Burning the Grump ^ **** ^ Directed by David Ahearn ^ Owen (David Wilk) is making his first movie and wants desperately to talk to actress Audrey Harris (Kristin McCollum) about accepting a part in it. Sal (Johnny Sneed) and Hatch (Oliver Tull) both say that she’s a has-been, this while waiting on an adjacent driveway near her house, to talk to her. It was Hatch’s job to arrange a meeting with her, because he could, but as it turns out, he didn’t, leaving Owen to try to figure out another way to talk to her without having the cops come and peg him as a stalker. At first, “Burning the Gump” almost seems like a pale “Pulp Fiction” imitator, with its dialogue amidst the three, first about Hatch’s real name which is Stacy, and then how to properly pronounce “Buscemi” as in Steve Buscemi, whom Hatch has worked with three times, while Owen has done nothing in movies. Once Audrey pulls into her driveway, that’s when the “Pulp Fiction” influence is waved off. First, Hatch greets her, possibly explaining that they’re having car trouble and then Owen and Sal walk towards the house, followed by alarm bells loudly going off, with the men running out of the house with actress in tow. Those alarm bells were not smoke detectors, but a panic button that Audrey has in her house and this has led to her being kidnapped.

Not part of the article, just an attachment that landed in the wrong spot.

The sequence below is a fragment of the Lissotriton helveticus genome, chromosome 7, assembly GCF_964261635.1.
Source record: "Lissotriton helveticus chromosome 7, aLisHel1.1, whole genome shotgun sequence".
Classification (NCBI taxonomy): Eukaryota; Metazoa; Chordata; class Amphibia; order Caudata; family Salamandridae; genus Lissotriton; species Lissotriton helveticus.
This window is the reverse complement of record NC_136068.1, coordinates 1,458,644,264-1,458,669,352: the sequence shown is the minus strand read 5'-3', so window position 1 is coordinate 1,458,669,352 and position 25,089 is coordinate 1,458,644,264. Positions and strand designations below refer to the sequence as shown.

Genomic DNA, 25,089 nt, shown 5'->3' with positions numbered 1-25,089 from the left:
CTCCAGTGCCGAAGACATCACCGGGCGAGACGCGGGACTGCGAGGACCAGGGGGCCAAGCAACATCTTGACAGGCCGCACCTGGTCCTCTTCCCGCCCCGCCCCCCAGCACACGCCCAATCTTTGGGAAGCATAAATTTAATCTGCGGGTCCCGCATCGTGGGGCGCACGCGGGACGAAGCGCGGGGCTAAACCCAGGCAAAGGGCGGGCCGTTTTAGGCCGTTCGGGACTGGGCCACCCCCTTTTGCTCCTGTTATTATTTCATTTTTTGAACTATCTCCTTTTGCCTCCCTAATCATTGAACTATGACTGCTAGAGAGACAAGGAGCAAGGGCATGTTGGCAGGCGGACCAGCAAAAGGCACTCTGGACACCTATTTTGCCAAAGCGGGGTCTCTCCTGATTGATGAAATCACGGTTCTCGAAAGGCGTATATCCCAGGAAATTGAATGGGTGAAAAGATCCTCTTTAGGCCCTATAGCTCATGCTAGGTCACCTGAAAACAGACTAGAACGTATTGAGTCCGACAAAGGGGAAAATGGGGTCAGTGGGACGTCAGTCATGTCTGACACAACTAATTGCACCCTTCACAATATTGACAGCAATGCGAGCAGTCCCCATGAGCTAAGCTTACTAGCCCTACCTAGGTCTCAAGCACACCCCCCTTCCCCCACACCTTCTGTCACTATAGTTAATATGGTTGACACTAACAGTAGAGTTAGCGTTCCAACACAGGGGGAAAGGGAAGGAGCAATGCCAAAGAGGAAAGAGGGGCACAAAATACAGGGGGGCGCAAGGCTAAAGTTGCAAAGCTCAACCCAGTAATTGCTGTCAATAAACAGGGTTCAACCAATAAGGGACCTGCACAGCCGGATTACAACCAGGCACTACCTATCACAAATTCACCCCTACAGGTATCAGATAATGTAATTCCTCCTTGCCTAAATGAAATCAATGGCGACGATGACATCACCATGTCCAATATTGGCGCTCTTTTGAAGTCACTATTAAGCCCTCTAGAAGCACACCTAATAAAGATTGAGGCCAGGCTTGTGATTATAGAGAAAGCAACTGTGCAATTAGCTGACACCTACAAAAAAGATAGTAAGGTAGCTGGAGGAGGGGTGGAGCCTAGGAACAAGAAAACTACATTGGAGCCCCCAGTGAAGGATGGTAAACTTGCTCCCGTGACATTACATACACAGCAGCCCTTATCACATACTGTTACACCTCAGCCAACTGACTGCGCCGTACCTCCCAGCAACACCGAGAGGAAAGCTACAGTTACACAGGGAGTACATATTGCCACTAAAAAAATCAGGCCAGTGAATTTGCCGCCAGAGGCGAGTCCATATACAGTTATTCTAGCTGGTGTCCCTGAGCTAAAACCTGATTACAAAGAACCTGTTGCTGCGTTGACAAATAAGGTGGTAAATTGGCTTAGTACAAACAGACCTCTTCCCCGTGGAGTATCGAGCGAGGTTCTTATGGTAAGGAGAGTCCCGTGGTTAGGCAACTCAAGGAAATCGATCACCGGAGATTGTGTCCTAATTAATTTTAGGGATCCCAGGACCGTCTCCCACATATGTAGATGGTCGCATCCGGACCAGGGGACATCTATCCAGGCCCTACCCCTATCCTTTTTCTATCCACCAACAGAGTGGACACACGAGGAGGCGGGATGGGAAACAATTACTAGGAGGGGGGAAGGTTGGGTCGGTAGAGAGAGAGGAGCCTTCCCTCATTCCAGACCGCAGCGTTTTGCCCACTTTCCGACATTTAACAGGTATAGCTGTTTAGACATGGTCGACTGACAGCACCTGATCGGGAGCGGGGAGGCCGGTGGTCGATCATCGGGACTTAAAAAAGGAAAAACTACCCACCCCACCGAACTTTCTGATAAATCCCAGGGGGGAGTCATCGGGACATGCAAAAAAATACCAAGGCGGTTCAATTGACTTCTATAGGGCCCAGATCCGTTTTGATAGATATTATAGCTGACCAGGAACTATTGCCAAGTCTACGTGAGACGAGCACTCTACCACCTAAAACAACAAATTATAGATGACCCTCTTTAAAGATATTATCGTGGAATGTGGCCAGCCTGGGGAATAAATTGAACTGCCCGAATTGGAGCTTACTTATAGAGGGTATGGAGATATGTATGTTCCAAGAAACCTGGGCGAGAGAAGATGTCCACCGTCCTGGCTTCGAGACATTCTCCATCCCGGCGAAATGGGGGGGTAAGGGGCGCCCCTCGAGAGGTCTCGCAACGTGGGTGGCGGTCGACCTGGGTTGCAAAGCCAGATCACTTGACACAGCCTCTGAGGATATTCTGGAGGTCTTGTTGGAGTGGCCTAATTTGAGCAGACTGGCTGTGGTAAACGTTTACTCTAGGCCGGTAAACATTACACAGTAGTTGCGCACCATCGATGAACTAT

Now there are more problems to face and for some, this may have more benefits than problems. Plus, there’s a betrayal in the ranks, which serves as such a surprise at the end that you may have to think about it once over before it fully hits.